Hawaiian Air’s Matheny on adding capacity where it counts

Brad Matheny, Managing Director at Hawaiian Airlines

Perhaps best known for its role in connecting commodity flows between the contiguous United States and the Hawaiian Islands, Hawaiian Air Cargo is doubling down on its intra-island cargo service with the introduction of dedicated freighters. Driven in part by booming e-commerce demand spurring demand for perishable flows into and off the islands, last summer Hawaiian put two ATR 72-200 freighters into service with its affiliate carrier, ’Ohana. By year’s end, this fleet will double. Air Cargo World sat down with Brad Matheny, Managing Director, Hawaiian Airlines, to discuss how the freighters fit into the carrier’s cargo strategy and what’s next for Hawaii’s home carrier.

Q: How is e-commerce impacting the Hawaiian air cargo market?

Matheny: Certainly, with more e-commerce coming in, there’s a lot that moves in on the express carriers. We happen to partner with them on that business, and hope to grow. The perishable market — bringing in products for the hotels, and the resorts here, is a big push for us off the West Coast. About 80% of what we carry from the West Coast is perishable.

Q: What kind of impact are these growing verticals having on Hawaiian’s cargo operations?

M: One of the figures we’re really proud of is the percentage of revenue that we add to the bottom line of the parent. Among our fellow cargo operators in the U.S., we actually put forth the largest percentage of revenue towards the airline – just under 4%, which is well above our U.S. competitors.

Our operation has grown tremendously over the past seven years as our business has almost tripled. A lot of that had to do with our transition from 767s to A330- 200s, which provide better opportunities for cargo.

Q: How will your operation respond to the projected expansion of Hawaiian’s passenger business?

M: In 2021, we begin to take delivery of the Boeing 787 and we’re set to take up to ten over the next two years. The interesting thing with the 787s coming in is that they will expand our widebody fleet. We won’t be retiring A330s at that time, so the widebody fleet will actually be expanding. For us on the cargo side, that certainly means more space and more range.

Q: How did Hawaiian Air Cargo cater to intra-island demand prior to the arrival of the first two ATR 72-200s and why did Hawaiian find it necessary to add freighters?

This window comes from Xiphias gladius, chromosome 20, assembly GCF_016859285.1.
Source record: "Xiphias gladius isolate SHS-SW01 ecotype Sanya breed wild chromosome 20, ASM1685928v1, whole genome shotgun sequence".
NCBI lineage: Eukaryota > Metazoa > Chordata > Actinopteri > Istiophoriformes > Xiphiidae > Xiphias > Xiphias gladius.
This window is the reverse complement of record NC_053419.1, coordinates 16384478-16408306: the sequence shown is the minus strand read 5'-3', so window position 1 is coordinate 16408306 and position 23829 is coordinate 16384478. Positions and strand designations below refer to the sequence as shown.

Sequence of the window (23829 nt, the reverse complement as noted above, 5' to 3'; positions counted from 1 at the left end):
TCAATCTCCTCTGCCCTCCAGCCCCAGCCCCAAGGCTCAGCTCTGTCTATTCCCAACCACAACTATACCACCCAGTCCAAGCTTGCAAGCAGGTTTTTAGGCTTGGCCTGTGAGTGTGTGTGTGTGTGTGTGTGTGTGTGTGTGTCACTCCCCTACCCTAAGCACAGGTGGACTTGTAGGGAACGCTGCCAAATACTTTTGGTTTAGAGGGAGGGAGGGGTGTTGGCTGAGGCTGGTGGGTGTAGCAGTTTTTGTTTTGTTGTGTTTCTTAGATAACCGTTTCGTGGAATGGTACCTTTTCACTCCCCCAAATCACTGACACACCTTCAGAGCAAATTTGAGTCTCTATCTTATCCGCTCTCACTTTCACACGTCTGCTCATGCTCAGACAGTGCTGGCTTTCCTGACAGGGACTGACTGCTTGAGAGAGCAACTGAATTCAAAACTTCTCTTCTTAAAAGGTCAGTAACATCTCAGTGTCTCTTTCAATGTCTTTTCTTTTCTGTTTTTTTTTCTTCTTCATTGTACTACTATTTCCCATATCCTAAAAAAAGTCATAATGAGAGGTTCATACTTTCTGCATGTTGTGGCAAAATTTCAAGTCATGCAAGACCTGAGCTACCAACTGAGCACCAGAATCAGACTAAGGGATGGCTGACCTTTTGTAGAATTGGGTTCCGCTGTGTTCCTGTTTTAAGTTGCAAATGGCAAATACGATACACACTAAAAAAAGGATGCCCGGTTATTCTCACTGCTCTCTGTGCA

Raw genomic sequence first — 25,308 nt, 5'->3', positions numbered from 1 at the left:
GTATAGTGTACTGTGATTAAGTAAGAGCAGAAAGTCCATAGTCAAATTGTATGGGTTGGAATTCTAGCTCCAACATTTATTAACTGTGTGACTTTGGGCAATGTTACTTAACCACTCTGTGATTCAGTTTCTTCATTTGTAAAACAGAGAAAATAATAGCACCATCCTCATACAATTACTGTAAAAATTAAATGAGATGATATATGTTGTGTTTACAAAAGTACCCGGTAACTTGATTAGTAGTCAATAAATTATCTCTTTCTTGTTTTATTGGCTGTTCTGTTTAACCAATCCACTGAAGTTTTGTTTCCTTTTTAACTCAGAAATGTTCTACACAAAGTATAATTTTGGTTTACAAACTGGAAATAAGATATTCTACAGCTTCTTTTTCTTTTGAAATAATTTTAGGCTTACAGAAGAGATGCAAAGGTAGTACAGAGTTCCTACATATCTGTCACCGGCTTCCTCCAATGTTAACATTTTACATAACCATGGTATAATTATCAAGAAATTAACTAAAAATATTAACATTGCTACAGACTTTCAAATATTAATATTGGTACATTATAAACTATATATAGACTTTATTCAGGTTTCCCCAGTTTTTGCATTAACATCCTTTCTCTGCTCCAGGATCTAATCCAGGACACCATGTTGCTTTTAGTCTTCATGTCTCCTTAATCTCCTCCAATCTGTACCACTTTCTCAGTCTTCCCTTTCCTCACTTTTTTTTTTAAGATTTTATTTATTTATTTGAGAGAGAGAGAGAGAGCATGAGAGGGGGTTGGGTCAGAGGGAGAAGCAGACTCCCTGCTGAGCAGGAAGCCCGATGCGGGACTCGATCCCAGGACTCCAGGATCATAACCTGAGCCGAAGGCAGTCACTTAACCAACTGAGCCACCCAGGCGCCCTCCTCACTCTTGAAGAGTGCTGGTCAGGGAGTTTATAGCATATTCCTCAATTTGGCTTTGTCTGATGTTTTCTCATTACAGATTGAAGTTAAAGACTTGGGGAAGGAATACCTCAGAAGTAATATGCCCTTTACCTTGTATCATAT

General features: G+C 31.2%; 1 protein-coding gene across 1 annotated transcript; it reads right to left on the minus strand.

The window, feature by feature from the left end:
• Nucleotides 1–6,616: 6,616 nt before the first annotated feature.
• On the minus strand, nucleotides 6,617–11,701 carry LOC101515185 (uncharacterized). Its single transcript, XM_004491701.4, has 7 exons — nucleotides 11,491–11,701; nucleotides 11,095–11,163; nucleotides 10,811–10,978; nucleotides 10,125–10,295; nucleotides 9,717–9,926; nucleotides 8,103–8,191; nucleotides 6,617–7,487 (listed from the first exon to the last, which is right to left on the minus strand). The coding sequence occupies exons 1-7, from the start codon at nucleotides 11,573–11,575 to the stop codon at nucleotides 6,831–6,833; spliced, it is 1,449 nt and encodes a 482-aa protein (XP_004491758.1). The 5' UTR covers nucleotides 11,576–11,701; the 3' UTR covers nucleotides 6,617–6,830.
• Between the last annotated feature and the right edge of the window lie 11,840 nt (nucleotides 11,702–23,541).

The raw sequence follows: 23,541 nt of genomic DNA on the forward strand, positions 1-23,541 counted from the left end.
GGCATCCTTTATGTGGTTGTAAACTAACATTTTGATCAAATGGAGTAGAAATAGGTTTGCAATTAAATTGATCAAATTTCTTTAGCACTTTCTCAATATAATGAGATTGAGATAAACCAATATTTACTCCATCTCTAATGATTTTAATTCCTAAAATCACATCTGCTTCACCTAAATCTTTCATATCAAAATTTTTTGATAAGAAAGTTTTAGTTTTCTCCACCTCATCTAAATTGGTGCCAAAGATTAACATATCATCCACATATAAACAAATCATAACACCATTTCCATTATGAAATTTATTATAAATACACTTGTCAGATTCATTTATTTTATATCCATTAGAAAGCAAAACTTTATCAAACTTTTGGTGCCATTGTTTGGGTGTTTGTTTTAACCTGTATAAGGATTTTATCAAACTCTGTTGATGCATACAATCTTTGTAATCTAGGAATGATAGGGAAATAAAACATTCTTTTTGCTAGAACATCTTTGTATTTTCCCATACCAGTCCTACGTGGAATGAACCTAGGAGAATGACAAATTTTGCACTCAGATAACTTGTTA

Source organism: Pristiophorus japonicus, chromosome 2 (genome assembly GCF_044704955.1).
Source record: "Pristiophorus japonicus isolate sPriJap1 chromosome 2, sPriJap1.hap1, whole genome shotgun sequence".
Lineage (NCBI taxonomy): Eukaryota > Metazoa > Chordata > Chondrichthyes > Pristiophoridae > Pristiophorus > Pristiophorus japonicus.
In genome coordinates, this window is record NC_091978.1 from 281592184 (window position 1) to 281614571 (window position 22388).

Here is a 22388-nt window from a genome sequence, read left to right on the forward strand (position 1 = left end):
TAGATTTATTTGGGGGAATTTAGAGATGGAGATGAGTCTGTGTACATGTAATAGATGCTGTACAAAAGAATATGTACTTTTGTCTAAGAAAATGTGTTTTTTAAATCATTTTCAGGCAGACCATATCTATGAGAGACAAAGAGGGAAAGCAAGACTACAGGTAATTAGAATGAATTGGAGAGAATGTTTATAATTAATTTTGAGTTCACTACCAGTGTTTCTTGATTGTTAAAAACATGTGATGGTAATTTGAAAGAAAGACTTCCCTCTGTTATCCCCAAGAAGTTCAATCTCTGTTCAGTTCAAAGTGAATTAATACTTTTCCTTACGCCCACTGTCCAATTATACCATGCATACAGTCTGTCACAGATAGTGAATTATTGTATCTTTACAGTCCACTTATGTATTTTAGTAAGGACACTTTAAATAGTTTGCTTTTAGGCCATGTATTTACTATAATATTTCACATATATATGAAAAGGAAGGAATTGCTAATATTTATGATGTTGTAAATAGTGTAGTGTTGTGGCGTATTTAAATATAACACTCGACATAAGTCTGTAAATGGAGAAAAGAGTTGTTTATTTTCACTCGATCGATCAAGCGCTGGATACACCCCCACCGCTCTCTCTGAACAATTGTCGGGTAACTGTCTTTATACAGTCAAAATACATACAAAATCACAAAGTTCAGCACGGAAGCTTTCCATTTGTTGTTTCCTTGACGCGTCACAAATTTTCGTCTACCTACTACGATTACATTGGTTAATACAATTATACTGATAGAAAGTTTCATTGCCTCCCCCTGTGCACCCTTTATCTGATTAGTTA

M: We do have about 170 flights a day with 717 aircraft to the various islands. Over the past couple of years we have expanded the cargo footprint on those aircraft to also include shipments that would tend more to ride on overnight [express] service.

We started using the ATR 42 aircraft on the passenger side of the business to get to the smaller islands and provide better service to those communities and smaller destinations. We were hearing from our cargo customers that they would like to stay on our network, and be able to continue onto our international network and domestic network. Obviously we weren’t able to do that as well with the 717 aircraft type. So we started looking into the opportunities and found that the ATR 72 which has a lot of similarities to the ATR 42, really was a good aircraft to allow us to get into the all-cargo side of the business and to increase our product offering.

Q: How might the freighter operation evolve in the coming months?

M: We began the all-cargo operation last year, and are flying to two destinations out of Honolulu – Hilo and Lihue – which has gone very well, and we’ll be expanding that service later this year with the addition of aircraft number three and aircraft number four. With the third aircraft, we’ll begin flying to Maui and Kona on the Big Island. The fourth aircraft will allow us some incremental, additional flying during the day, as well as providing back up when our planes go through heavy checks.

Q: What other projects are in the pipeline at Hawaiian Air Cargo?

M: A number of innovation initiatives that focus on increasing customer-facing and warehouse-facing mobility. So on the customer side, remote booking capabilities and things such as kiosks at our warehouses location. These will enable customers to come in and either initiate or complete the airway bills, cutting down the time that they need to wait or improving interaction with our cargo agents. On the warehouse side, we’re increasing utilization of handheld devices to be able to update our system at the point where the work is taking place, which removes paper transactions.

We utilize SmartKargo for our cargo operating system. They have a number of these technology features and we’re working very closely with them to adopt these. We migrated to the new platform last year to get ready for those new applications.

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